• Changing Hormones, Such As During Teenage Or Young Adult Years, Or During The Time Around A Woman’s Period.
  • Wearing Restrictive Clothing For Long Periods Of Time, Which Promotes Sweating. This Can Include Hats And Sports Helmets.
  • Air Pollution And Weather Conditions, Such As High Humidity.
  • Using Oily Or Greasy Personal Care Products, Such As Lotions, Creams, Or Hair Styling Products.
  • Working Around Grease, Such As In A Restaurant Where Food Is Fried.
  • Excess Stress.
  • Using Products That Excessively Dry Out Your Skin Can Increase Oil Production To Overcompensate.
  • Picking Or Popping Current Acne Flare-Ups.
  • Certain Foods That Are High In Sugar, Grease, Or Fat, Such As Deep-Fried Foods And Dairy.
  • Certain Medications.

Acne Treatment

There’s no magical cure for acne, no matter how much we may want it. In fact, acne treatment often comes down to trial and error of a combination of treatments to discover the right solution for your unique skin. Having the input of a skincare specialist can help you quickly determine what is and is not working for you. Common treatments include the following.

  • Benzoyl Peroxide: Can be used as a wash or a cream/gel and is effective for mild acne and acne in children.
  • Azelaic Acid & Salicylic Acid. Can be used as a wash or a cream/gel and is safe to use for pregnant or breastfeeding women.
  • Retinoids & Retinoid-Like Drugs. Prevents the plugging of hair follicles, the origin of most blemishes. May cause some sensitivity to the sun; sun protection is recommended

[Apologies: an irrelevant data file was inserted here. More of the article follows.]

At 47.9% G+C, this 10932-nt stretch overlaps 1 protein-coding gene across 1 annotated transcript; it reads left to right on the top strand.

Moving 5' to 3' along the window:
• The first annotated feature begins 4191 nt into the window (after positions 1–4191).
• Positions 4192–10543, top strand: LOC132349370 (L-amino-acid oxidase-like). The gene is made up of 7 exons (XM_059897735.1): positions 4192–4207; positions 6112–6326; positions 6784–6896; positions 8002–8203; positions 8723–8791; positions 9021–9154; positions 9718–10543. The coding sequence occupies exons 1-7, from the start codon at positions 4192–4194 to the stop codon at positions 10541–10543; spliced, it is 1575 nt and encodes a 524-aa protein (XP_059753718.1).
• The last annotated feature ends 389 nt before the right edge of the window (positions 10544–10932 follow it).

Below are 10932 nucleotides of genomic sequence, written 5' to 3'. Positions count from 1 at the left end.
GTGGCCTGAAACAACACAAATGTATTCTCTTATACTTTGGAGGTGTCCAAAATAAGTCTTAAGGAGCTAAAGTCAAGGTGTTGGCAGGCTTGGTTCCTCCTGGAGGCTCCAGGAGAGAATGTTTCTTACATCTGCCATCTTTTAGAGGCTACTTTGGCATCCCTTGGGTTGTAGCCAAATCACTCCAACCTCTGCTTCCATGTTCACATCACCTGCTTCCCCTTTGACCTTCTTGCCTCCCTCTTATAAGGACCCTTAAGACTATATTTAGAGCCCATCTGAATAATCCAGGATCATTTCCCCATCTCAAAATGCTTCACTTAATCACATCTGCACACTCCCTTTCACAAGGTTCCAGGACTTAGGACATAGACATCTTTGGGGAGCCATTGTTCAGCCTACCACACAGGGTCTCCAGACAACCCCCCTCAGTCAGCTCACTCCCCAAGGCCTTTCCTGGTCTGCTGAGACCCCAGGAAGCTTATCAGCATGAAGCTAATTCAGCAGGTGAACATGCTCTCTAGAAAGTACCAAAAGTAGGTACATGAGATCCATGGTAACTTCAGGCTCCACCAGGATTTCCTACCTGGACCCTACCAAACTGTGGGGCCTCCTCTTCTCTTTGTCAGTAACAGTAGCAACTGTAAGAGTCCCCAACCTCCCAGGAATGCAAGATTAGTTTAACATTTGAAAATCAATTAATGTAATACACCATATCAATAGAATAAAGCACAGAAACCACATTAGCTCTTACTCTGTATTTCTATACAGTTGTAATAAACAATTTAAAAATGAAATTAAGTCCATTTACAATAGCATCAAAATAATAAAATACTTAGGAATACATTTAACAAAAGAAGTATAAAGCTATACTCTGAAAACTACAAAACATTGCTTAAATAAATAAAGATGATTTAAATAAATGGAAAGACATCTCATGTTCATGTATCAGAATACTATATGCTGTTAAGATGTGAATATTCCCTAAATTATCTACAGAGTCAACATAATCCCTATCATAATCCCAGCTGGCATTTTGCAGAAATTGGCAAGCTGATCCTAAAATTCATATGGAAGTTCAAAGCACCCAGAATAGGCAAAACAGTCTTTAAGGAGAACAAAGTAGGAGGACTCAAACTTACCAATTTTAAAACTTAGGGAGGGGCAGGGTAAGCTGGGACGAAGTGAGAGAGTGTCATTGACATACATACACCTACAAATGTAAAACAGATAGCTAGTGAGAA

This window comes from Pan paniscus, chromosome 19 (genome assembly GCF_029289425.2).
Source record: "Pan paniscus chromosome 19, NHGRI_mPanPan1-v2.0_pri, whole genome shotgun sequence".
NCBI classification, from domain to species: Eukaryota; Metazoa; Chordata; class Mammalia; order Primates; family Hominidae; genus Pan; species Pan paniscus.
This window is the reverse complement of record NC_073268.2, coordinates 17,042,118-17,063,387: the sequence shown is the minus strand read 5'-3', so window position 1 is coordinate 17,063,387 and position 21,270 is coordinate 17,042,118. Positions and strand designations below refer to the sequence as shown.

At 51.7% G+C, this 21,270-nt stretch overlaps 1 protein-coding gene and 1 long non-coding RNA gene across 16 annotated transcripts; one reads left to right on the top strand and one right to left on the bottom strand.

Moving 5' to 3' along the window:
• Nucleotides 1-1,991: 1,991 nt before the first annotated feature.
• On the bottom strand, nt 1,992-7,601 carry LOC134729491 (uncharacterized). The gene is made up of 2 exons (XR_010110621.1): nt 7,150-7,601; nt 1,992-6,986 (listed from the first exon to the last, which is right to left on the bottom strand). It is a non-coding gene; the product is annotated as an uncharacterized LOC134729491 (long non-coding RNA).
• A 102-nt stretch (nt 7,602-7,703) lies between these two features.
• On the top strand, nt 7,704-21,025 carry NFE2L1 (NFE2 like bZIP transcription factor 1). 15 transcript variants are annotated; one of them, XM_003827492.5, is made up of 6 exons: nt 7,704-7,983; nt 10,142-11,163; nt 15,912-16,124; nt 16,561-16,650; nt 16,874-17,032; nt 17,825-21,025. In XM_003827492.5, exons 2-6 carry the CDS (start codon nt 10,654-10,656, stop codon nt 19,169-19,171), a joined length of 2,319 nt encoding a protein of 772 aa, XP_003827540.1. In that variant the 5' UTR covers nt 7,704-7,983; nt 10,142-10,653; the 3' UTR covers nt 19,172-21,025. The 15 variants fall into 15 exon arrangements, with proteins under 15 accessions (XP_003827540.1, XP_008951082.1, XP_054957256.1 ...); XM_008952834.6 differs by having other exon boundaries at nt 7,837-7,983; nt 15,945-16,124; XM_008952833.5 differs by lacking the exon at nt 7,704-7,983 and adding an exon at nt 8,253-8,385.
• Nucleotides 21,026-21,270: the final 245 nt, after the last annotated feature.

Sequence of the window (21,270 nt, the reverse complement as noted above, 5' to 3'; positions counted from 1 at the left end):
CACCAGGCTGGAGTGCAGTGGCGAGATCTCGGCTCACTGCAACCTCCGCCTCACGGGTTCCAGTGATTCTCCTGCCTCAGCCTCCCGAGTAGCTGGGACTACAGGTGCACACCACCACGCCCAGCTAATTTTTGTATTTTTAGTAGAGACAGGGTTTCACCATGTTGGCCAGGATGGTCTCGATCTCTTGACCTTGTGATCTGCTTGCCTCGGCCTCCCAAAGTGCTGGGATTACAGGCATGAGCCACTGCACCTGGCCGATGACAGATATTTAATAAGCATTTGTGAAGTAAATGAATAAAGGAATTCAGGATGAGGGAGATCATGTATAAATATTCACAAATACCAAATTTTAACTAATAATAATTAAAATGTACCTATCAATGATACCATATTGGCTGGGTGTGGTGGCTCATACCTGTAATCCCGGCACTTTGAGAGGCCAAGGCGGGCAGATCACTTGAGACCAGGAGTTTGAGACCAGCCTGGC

• Dapsone. Works well for women with inflammatory acne.
  • Oral & Topical Antibiotics: Treats the infection within the pores that can increase the severity of acne breakouts. Often used with benzoyl peroxide to prevent antibiotic resistance.
  • Hormonal Treatments: Can be effective in women and girls to help offset hormones that cause acne breakouts.
  • Isotretinoin.: A derivative of Vitamin A and an option for people who have not shown improvement with other treatments. Should not be used if you are pregnant or may become pregnant.
  • Extraction: Uses specialized tools are used to drain and extract whiteheads and blackheads that have not responded to other treatments. May cause scarring.
  • Steroid injection. Used for nodular and cystic acne to help improve the lesions and reduce swelling and pain.

How To Prevent Acne

Discovering what triggers acne outbreaks for your body can be a long process but well worth it. In general, avoid skincare and make-up products that can cause clogged pores. Instead, look for labels that say “non-comedogenic” or “oil-free.” Watching what you eat and staying hydrated is also important. Regular exercise can also help combat stress, leading to acne. Just be sure to properly shower afterward and use a light moisturizer if your skin is prone to dryness. If you already suffer from acne scard, cosmetic dermatology treatments, such as microdermabrasion and laser treatments, can be effective as acne scar treatment to improve the appearance of scars on the spots have been managed. Contact our dermatology associates today to learn more!